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Belarusian Police Disperse Protest Over Detentions


Police disperse opposition activists in Minsk

Police disperse opposition activists in Minsk

MINSK -- Police in Belarus dispersed a protest by dozens of opposition activists denouncing what they said was the detention of comrades after a bomb blast at a concert attended by President Alyaksandr Lukashenka.

Riot police moved into the capital, Minsk's, main October Square on July 14 and pushed out about 30 demonstrators carrying portraits of opposition figures they said were being held after the July 4 explosion, which wounded more than 50 people.

Senior opposition figure Anatoly Lebedko was knocked to the ground and told reporters he had been kicked by an officer.

"The authorities have ignored our call not to launch a crusade against those who do not agree with them on the pretext of fighting terrorism," Lebedko said. "The crusade has started and every day there are more and more victims."

Lukashenka is accused in the West of violating basic freedoms and says he hopes a September election to parliament will prove that Belarus respects democratic principles.

The often divided liberal and nationalist opposition says about a dozen activists were rounded up after the explosion at an outdoor concert marking Belarus's national holiday.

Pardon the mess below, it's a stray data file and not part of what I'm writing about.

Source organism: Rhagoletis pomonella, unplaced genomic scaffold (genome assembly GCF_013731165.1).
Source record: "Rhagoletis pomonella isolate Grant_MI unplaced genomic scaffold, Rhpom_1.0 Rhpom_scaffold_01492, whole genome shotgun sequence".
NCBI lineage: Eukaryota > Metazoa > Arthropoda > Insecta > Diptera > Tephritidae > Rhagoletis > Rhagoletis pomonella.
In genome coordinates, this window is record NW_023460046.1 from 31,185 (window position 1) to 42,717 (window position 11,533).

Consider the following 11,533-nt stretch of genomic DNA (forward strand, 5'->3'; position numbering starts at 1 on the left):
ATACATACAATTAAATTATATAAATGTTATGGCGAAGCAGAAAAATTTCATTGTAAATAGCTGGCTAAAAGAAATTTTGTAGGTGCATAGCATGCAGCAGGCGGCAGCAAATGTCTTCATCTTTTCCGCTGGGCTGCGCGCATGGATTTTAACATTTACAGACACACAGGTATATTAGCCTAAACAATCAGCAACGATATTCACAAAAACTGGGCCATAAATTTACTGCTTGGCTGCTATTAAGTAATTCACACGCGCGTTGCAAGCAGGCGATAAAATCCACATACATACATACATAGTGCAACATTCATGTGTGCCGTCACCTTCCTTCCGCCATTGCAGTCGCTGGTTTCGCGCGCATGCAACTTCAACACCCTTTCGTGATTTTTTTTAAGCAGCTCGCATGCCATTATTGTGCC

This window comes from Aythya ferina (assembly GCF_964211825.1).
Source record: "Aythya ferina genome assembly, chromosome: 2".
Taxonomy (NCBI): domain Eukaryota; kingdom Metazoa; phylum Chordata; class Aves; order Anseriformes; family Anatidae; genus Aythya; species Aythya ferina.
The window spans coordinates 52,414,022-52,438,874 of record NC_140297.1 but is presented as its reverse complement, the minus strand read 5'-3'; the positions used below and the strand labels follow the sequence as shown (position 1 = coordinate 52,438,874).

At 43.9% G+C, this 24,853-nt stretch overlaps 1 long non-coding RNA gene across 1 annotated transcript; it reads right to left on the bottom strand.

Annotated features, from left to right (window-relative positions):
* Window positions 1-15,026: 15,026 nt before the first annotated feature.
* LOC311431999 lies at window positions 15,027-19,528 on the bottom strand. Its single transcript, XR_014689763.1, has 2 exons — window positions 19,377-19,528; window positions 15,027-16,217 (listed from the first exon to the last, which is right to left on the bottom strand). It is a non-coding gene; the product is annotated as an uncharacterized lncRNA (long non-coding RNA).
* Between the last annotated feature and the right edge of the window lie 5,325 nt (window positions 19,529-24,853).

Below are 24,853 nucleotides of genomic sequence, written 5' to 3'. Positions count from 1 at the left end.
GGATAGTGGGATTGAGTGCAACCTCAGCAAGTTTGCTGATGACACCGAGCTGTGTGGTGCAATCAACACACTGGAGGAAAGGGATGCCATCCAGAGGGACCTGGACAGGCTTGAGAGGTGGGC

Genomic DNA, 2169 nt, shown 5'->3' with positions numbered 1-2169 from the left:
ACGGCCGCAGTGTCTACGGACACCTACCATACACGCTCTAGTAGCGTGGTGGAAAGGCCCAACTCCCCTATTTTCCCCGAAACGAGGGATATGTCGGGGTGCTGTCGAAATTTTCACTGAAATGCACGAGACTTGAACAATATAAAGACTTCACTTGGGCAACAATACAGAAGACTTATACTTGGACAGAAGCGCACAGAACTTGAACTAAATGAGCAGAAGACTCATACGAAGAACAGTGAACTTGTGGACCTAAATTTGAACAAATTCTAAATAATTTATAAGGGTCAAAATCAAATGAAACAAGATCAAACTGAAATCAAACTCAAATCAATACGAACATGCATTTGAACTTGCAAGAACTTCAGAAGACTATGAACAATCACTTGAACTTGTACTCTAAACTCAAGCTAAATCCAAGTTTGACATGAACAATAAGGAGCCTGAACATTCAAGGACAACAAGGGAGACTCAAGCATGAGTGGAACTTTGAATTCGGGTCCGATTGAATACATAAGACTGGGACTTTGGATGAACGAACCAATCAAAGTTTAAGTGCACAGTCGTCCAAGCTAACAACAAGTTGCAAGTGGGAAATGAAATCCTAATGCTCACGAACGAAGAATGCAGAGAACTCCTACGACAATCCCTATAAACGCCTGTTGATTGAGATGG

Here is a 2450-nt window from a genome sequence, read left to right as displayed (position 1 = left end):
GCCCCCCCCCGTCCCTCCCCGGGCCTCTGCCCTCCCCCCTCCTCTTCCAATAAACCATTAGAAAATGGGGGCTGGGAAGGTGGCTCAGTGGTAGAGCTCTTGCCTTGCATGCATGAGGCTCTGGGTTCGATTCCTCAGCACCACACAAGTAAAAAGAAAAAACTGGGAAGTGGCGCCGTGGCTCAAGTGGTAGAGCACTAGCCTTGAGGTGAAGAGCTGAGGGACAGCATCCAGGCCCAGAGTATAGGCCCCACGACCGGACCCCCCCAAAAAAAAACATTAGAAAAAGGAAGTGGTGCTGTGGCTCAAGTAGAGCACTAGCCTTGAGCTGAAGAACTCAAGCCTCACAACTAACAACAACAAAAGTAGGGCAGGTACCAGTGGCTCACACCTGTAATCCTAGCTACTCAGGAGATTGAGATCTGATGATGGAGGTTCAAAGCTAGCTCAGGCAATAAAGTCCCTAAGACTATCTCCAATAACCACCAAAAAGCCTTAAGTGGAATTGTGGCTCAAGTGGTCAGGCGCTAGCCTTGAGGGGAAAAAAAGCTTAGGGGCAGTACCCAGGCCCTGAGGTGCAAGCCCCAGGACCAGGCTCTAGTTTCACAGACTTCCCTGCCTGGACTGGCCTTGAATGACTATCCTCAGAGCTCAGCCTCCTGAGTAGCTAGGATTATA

Three were released after proving they were unconnected with the incident. Authorities have said nothing about detentions.

Authorities played down the seriousness of the blast by calling it "hooliganism," implying no political dimension, and no one has claimed responsibility. Lukashenka has pledged to stage no crackdown on opponents.

Opposition groups say the detentions could compromise the September election and suggested last week they could pull out unless their members were freed.

A boycott would diminish any chance of Western recognition. The opposition currently has no seats in parliament.

Lukashenka, barred from entering the United States and European Union, has been trying to improve ties with the EU, which says any such development depends on democratic change.

Broadly popular among Belarus's 10 million people, the president has pledged to oversee a fair campaign, with broadcast time for all candidates and free access for Western observers.
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